Facebook already made it clear that it isn’t happy about Apple’s upcoming restrictions on app tracking and ad targeting, but the publicity battle entered a new phase today.
Over the summer, Apple announced that beginning in iOS 14, developers will have to ask users for permission in order to use their IDFA identifiers for ad targeting. On one level, it’s simply giving users a choice, but since they’ll have to opt-in to participate, the assumption is that we’ll see a dramatic reduction in app tracking and targeting.
The actual change was delayed until early next year, but in the meantime Facebook suggested that this might mean the end of its Audience Network (which uses Facebook data to target ads on other websites and apps) on iOS.
Then, this morning, Facebook placed print ads in The New York Times, Wall Street Journal and Washington Post declaring that it’s “standing up to Apple for small businesses everywhere,” and it published a blog post and website making the same argument.
While it’s easy to see all of this as an attempt to put a more sympathetic face on a PR campaign that’s really just protecting Facebook’s ad business, Dan Levy — the company’s vice president of ads and business products — got on a call with reporters today to argue otherwise.
For one thing, he said that with its “diversified” advertising business, Facebook won’t feel the impact as keenly as small businesses, particularly since it already acknowledged potential ad targeting challenges in its most recent earnings report.
“We’ve already been factoring this into our expectations for the business,” he said.
In contrast, Levy said small businesses rely on targeting in order to run efficient advertising campaigns — and because they’ve got small budgets, they need that efficiency. He predicted that if Apple moves forward with its plans, “Small businesses will struggle to stay afloat and many aspiring entrepreneurs may never get off the ground.”
Levy was joined by two small business owners, Monique Wilsondebriano of Charleston Gourmet Burger Company in South Carolina and Hrag Kalebjian of Henry’s House of Coffee in San Francisco. Kalebjian that while business in the coffee shop is down 40% year-over-year, his online sales have tripled, and he credited targeted Facebook campaigns for allowing him to tell personal stories about his family’s love for Armenian coffee.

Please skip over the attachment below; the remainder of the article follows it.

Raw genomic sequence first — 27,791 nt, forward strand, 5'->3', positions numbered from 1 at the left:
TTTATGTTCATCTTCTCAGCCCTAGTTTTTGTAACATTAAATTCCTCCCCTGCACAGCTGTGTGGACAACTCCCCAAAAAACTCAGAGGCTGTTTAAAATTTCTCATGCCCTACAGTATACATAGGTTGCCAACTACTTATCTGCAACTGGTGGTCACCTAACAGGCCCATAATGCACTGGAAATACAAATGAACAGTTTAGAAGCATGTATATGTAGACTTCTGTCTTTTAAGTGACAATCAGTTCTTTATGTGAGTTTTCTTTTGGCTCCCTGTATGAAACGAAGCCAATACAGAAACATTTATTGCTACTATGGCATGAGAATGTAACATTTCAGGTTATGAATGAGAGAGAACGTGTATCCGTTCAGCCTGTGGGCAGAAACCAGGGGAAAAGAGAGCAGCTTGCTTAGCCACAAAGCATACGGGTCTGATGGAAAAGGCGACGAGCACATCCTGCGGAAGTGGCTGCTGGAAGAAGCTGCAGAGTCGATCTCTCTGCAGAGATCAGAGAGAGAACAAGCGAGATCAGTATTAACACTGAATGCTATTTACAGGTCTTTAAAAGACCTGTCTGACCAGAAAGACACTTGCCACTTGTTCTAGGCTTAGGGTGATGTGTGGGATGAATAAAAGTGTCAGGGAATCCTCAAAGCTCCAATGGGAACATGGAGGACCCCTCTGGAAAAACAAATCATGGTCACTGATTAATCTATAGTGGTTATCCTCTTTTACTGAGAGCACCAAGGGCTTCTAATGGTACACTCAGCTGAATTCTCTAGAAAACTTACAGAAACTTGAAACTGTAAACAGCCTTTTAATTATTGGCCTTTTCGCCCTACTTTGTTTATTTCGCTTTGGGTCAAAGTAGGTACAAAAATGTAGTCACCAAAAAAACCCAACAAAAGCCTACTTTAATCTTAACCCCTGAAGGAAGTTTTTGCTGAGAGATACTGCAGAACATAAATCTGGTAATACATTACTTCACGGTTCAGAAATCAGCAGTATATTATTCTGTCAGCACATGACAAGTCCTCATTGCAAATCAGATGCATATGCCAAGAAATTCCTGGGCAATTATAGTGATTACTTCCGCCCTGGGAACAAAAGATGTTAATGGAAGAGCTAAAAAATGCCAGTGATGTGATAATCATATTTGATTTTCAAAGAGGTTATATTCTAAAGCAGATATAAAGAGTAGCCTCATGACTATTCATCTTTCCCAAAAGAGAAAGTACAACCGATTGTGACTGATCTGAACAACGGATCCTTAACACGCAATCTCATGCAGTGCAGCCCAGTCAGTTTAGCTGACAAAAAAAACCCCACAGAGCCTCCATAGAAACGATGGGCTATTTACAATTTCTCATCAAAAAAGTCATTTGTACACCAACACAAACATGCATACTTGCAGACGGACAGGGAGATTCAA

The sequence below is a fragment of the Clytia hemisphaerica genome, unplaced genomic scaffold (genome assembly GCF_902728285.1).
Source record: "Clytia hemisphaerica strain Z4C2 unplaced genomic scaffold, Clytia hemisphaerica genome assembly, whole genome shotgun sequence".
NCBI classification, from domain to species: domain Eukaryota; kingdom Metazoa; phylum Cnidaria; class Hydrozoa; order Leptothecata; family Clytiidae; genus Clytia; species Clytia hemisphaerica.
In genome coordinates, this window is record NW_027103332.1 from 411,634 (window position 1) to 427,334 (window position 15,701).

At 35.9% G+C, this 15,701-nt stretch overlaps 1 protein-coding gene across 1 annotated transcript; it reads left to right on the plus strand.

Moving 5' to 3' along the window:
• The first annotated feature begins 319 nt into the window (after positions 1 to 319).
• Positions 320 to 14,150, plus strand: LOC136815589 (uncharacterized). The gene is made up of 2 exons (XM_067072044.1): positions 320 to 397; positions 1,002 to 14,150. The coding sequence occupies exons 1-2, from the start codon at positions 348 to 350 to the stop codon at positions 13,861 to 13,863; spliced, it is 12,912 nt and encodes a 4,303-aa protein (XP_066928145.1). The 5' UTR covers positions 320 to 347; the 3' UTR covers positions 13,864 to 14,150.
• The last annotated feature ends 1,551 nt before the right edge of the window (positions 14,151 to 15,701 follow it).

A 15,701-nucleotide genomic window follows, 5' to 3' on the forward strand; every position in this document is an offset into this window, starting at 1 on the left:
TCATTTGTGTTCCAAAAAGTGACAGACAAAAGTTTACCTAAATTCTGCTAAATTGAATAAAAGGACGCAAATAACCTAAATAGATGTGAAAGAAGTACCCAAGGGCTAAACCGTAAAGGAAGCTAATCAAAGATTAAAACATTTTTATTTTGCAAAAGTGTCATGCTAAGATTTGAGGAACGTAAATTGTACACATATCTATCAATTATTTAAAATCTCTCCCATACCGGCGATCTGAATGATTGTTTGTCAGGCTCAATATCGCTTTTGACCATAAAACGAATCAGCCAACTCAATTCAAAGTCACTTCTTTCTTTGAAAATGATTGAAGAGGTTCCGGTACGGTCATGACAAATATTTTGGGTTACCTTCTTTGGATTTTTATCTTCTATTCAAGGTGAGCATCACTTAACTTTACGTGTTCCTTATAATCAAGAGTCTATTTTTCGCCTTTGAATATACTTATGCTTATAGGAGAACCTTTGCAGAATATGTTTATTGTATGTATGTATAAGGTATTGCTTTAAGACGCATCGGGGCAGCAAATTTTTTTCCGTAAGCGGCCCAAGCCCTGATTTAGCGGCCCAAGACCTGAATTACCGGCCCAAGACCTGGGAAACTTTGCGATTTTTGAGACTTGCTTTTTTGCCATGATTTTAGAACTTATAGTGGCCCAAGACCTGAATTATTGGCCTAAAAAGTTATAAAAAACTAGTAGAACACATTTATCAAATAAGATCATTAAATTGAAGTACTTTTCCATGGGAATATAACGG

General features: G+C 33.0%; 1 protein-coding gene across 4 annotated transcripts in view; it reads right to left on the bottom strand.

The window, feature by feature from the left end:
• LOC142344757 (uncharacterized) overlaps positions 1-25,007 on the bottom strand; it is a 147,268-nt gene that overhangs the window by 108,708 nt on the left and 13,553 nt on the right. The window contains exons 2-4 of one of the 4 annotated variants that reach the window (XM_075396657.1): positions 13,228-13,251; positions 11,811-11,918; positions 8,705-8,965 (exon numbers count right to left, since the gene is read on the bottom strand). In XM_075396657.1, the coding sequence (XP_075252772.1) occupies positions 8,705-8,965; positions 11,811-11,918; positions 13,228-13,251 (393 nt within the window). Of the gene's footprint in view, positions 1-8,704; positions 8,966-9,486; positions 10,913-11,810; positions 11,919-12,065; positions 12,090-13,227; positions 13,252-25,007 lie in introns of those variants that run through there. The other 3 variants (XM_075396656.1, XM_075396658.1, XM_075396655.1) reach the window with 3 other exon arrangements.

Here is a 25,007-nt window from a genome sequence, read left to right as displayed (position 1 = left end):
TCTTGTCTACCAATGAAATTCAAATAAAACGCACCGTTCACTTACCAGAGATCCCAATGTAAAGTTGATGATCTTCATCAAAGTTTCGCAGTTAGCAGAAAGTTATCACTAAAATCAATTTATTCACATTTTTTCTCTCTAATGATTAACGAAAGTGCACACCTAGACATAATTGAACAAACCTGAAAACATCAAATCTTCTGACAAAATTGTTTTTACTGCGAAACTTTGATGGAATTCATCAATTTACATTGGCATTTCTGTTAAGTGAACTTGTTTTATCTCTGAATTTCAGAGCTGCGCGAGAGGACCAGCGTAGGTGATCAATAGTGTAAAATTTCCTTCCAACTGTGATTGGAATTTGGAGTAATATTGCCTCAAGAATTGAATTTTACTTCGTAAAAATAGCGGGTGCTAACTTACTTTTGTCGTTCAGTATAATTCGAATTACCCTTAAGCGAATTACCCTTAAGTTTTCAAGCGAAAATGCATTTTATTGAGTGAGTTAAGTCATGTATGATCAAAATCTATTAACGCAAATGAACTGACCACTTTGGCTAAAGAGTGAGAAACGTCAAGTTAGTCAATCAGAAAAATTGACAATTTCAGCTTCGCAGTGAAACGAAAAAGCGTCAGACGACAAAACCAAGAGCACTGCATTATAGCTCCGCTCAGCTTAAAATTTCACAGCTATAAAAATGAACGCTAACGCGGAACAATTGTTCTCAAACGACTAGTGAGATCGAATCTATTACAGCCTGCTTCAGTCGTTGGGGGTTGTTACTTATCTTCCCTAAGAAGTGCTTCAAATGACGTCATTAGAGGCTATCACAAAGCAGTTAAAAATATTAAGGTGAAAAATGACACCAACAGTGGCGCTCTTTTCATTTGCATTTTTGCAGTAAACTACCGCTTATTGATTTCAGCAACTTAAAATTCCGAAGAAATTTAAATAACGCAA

Wilsondebriano, meanwhile, said that when she and her husband Chevalo started a business selling their homemade burger marinade, “we did not have the option to run radio ads or TV ads, we just didn’t have a budget for that” — and so they turned to Facebook and Instagram. With the marinade now available in 50 states and 17 countries, Wilsondebriano said, “It makes me sad that if this update happens, so many small businesses won’t get that same opportunity that Cheval and I had.”
Levy also suggested that Apple’s bottom line might benefit from the changes — if developers make less money on ads from Facebook and other platforms, they may need to rely more on subscriptions or in-app transactions (with Apple collecting its much-discussed fee), and they might turn to Apple’s own targeted advertising platform.
A number of ad industry groups have taken also issue with Apple’s policy, with SVP Craig Federighi fighting back in a speech criticizing what he called “outlandish” and “false” claims from the adtech industry. In that speech, Federighi said Apple’s App Tracking Transparency feature is designed “to empower our users to decide when or if they want to allow an app to track them in a way that could be shared across other companies’ apps or websites.”